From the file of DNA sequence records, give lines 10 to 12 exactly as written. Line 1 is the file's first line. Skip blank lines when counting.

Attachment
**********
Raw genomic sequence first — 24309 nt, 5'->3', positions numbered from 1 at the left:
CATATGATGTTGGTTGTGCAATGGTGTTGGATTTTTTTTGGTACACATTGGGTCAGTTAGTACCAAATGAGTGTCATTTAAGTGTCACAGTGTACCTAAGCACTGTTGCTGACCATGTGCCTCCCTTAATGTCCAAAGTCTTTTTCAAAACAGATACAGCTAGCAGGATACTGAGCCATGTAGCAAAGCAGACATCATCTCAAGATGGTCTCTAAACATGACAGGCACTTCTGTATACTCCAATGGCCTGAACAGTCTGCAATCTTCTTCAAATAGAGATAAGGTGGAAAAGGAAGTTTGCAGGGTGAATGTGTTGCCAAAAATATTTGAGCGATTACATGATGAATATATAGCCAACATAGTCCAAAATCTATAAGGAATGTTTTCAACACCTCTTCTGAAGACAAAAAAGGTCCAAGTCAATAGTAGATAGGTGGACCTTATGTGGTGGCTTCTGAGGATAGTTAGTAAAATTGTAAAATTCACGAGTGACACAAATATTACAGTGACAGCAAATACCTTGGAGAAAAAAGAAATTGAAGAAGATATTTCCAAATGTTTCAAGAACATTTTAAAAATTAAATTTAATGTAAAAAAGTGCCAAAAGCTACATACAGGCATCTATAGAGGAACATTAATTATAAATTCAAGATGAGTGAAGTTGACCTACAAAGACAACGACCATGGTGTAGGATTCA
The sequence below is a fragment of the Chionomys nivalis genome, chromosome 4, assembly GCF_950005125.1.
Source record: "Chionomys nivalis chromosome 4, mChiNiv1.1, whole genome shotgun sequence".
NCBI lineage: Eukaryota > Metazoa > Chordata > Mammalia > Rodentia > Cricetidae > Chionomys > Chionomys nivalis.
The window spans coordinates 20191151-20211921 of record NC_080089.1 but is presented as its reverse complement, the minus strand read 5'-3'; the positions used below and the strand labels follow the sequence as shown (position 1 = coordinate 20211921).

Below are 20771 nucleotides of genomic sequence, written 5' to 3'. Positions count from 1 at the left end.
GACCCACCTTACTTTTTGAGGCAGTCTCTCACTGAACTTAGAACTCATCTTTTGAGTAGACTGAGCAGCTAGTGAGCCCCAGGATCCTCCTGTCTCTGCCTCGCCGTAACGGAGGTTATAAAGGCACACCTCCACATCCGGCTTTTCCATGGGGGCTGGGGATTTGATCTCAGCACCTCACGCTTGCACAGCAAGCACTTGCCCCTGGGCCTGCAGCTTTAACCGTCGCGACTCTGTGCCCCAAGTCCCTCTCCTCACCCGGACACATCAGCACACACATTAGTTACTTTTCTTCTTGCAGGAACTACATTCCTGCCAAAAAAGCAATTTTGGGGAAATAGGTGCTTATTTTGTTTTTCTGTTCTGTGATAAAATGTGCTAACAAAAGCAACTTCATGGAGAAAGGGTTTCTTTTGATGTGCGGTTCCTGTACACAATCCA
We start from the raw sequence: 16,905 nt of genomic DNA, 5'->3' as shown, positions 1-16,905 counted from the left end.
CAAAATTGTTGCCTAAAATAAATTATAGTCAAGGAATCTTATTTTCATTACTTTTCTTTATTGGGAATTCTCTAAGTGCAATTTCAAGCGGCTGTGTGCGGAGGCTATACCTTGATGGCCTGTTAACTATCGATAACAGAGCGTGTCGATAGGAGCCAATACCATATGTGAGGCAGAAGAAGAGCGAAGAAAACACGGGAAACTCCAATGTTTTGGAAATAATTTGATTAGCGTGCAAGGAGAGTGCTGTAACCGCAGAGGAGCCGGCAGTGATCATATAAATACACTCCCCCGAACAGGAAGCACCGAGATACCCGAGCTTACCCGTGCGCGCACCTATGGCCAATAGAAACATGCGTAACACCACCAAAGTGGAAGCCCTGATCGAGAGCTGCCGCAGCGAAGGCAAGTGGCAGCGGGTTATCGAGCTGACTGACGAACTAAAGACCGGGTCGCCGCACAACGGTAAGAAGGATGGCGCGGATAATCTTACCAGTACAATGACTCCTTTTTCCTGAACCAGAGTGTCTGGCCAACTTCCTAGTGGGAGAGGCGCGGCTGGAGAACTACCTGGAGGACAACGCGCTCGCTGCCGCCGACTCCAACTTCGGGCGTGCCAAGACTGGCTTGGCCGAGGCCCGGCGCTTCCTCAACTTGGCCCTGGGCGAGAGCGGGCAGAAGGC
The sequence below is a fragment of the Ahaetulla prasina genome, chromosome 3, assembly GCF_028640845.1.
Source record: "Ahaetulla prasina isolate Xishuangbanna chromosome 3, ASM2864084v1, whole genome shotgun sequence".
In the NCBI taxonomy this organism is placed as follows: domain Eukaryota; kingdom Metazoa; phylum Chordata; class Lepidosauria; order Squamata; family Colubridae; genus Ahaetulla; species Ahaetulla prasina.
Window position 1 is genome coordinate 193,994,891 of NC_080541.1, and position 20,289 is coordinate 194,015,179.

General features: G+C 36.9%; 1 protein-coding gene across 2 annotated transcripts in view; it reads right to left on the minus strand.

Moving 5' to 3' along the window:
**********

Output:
CAAAATTGTTGCCTAAAATAAATTATAGTCAAGGAATCTTATTTTCATTACTTTTCTTTATTGGGAATTCTCTAAGTGCAATTTCAAGCGGCTGTGTGCGGAGGCTATACCTTGATGGCCTGTTAACTATCGATAACAGAGCGTGTCGATAGGAGCCAATACCATATGTGAGGCAGAAGAAGAGCGAAGAAAACACGGGAAACTCCAATGTTTTGGAAATAATTTGATTAGCGTGCAAGGAGAGTGCTGTAACCGCAGAGGAGCCGGCAGTGATCATATAAATACACTCCCCCGAACAGGAAGCACCGAGATACCCGAGCTTACCCGTGCGCGCACCTATGGCCAATAGAAACATGCGTAACACCACCAAAGTGGAAGCCCTGATCGAGAGCTGCCGCAGCGAAGGCAAGTGGCAGCGGGTTATCGAGCTGACTGACGAACTAAAGACCGGGTCGCCGCACAACGGTAAGAAGGATGGCGCGGATAATCTTACCAGTACAATGACTCCTTTTTCCTGAACCAGAGTGTCTGGCCAACTTCCTAGTGGGAGAGGCGCGGCTGGAGAACTACCTGGAGGACAACGCGCTCGCTGCCGCCGACTCCAACTTCGGGCGTGCCAAGACTGGCTTGGCCGAGGCCCGGCGCTTCCTCAACTTGGCCCTGGGCGAGAGCGGGCAGAAGGC
The sequence below is a fragment of the Ahaetulla prasina genome, chromosome 3, assembly GCF_028640845.1.
Source record: "Ahaetulla prasina isolate Xishuangbanna chromosome 3, ASM2864084v1, whole genome shotgun sequence".